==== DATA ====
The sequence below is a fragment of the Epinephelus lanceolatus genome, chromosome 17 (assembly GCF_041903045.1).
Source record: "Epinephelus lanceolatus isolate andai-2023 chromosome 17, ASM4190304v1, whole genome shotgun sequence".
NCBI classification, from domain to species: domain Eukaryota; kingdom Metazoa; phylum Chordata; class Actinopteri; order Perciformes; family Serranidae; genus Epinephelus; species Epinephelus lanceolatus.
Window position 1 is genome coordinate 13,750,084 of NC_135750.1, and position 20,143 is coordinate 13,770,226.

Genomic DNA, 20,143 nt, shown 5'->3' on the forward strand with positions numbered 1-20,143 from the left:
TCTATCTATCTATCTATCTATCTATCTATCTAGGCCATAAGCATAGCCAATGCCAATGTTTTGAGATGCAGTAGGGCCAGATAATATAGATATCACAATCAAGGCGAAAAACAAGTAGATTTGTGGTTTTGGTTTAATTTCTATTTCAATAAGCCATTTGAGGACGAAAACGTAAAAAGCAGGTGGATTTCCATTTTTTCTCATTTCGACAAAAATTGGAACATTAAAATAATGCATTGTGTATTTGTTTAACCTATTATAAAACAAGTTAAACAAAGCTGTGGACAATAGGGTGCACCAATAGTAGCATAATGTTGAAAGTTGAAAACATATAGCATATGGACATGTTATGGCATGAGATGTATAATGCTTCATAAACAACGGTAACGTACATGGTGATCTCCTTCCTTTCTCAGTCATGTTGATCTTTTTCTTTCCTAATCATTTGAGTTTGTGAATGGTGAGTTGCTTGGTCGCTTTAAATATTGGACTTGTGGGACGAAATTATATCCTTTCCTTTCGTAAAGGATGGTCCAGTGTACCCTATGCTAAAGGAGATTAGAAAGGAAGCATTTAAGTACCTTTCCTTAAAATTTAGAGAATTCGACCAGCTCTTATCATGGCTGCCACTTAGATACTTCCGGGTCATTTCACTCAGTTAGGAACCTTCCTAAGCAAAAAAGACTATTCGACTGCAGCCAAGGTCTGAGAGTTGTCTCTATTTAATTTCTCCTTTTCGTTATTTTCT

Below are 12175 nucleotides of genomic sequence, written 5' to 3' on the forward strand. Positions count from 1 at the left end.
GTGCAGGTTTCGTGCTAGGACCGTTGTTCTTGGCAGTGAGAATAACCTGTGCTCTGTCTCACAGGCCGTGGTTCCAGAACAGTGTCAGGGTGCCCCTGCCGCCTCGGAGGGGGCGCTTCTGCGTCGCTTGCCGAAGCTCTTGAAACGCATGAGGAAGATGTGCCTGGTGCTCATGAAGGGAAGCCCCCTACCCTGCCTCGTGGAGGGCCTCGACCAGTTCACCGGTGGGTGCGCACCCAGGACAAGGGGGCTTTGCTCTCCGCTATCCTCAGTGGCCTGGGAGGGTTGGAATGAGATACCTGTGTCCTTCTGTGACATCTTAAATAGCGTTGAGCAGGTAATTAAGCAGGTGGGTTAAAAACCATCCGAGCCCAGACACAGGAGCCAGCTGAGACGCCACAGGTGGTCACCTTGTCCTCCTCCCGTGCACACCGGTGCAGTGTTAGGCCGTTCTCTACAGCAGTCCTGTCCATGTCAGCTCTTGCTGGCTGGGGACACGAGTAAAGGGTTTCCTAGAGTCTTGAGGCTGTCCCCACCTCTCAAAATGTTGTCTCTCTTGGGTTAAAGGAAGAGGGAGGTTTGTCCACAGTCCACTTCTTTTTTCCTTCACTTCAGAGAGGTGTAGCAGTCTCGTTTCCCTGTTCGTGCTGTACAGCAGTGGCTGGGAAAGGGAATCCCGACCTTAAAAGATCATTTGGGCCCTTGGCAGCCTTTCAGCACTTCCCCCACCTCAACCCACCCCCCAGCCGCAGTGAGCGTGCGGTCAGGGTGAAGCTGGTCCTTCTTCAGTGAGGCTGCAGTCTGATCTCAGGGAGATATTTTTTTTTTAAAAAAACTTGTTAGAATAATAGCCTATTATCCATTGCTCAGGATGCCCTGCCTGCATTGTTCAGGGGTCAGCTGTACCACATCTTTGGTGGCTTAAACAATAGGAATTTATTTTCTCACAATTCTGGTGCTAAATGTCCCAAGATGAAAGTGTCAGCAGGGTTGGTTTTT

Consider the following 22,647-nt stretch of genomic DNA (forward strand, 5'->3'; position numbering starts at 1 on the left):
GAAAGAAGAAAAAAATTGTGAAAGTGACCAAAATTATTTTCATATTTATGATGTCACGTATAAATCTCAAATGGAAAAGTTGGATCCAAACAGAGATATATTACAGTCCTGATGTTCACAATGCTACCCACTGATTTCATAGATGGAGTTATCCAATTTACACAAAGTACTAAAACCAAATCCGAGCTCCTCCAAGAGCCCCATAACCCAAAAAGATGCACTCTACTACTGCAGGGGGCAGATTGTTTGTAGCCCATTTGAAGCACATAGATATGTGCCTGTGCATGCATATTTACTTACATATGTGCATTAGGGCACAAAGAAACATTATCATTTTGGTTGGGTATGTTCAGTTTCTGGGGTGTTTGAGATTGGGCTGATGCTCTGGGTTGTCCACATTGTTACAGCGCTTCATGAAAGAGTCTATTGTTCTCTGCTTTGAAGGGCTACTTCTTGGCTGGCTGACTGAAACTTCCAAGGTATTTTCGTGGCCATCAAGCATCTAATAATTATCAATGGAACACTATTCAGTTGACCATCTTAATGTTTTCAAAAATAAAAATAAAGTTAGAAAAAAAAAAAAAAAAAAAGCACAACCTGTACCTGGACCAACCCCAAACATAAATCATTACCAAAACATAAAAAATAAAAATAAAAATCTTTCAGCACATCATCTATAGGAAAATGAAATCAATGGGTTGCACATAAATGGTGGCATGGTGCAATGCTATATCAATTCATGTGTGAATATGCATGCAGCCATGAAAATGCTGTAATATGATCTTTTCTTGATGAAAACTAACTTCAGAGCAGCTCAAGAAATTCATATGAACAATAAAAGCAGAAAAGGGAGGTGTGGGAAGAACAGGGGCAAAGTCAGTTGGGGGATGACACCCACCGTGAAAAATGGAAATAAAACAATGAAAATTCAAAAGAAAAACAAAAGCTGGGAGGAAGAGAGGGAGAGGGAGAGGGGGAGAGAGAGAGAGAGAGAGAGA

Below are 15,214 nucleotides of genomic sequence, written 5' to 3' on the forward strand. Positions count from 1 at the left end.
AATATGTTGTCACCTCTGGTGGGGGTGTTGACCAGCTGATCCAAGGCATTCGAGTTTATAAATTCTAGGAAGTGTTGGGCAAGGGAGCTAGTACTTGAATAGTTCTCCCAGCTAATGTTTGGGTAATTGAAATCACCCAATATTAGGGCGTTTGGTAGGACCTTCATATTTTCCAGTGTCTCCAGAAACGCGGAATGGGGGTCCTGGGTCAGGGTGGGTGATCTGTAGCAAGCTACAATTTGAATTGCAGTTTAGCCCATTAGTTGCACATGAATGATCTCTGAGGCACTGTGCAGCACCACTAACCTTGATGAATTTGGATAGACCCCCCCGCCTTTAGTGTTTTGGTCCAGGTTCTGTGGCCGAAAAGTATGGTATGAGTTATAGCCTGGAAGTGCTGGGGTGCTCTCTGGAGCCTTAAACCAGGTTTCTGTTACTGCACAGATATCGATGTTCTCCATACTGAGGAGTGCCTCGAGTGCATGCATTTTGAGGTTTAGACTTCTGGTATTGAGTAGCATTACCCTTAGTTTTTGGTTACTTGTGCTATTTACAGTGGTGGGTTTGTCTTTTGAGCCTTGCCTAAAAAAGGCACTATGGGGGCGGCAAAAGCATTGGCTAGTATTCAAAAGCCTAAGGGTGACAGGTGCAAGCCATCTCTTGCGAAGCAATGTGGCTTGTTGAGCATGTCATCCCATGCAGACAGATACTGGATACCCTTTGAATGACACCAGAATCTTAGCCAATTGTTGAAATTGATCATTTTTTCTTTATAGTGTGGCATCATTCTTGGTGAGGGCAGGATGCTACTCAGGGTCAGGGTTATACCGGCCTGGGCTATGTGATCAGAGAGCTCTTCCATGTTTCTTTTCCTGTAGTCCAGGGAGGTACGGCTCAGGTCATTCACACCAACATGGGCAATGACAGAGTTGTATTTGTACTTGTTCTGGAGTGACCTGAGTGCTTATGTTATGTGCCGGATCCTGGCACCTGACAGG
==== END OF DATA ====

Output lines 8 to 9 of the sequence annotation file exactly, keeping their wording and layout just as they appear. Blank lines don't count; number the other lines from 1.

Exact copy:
GTGCAGGTTTCGTGCTAGGACCGTTGTTCTTGGCAGTGAGAATAACCTGTGCTCTGTCTCACAGGCCGTGGTTCCAGAACAGTGTCAGGGTGCCCCTGCCGCCTCGGAGGGGGCGCTTCTGCGTCGCTTGCCGAAGCTCTTGAAACGCATGAGGAAGATGTGCCTGGTGCTCATGAAGGGAAGCCCCCTACCCTGCCTCGTGGAGGGCCTCGACCAGTTCACCGGTGGGTGCGCACCCAGGACAAGGGGGCTTTGCTCTCCGCTATCCTCAGTGGCCTGGGAGGGTTGGAATGAGATACCTGTGTCCTTCTGTGACATCTTAAATAGCGTTGAGCAGGTAATTAAGCAGGTGGGTTAAAAACCATCCGAGCCCAGACACAGGAGCCAGCTGAGACGCCACAGGTGGTCACCTTGTCCTCCTCCCGTGCACACCGGTGCAGTGTTAGGCCGTTCTCTACAGCAGTCCTGTCCATGTCAGCTCTTGCTGGCTGGGGACACGAGTAAAGGGTTTCCTAGAGTCTTGAGGCTGTCCCCACCTCTCAAAATGTTGTCTCTCTTGGGTTAAAGGAAGAGGGAGGTTTGTCCACAGTCCACTTCTTTTTTCCTTCACTTCAGAGAGGTGTAGCAGTCTCGTTTCCCTGTTCGTGCTGTACAGCAGTGGCTGGGAAAGGGAATCCCGACCTTAAAAGATCATTTGGGCCCTTGGCAGCCTTTCAGCACTTCCCCCACCTCAACCCACCCCCCAGCCGCAGTGAGCGTGCGGTCAGGGTGAAGCTGGTCCTTCTTCAGTGAGGCTGCAGTCTGATCTCAGGGAGATATTTTTTTTTTAAAAAAACTTGTTAGAATAATAGCCTATTATCCATTGCTCAGGATGCCCTGCCTGCATTGTTCAGGGGTCAGCTGTACCACATCTTTGGTGGCTTAAACAATAGGAATTTATTTTCTCACAATTCTGGTGCTAAATGTCCCAAGATGAAAGTGTCAGCAGGGTTGGTTTTT

Consider the following 22,647-nt stretch of genomic DNA (forward strand, 5'->3'; position numbering starts at 1 on the left):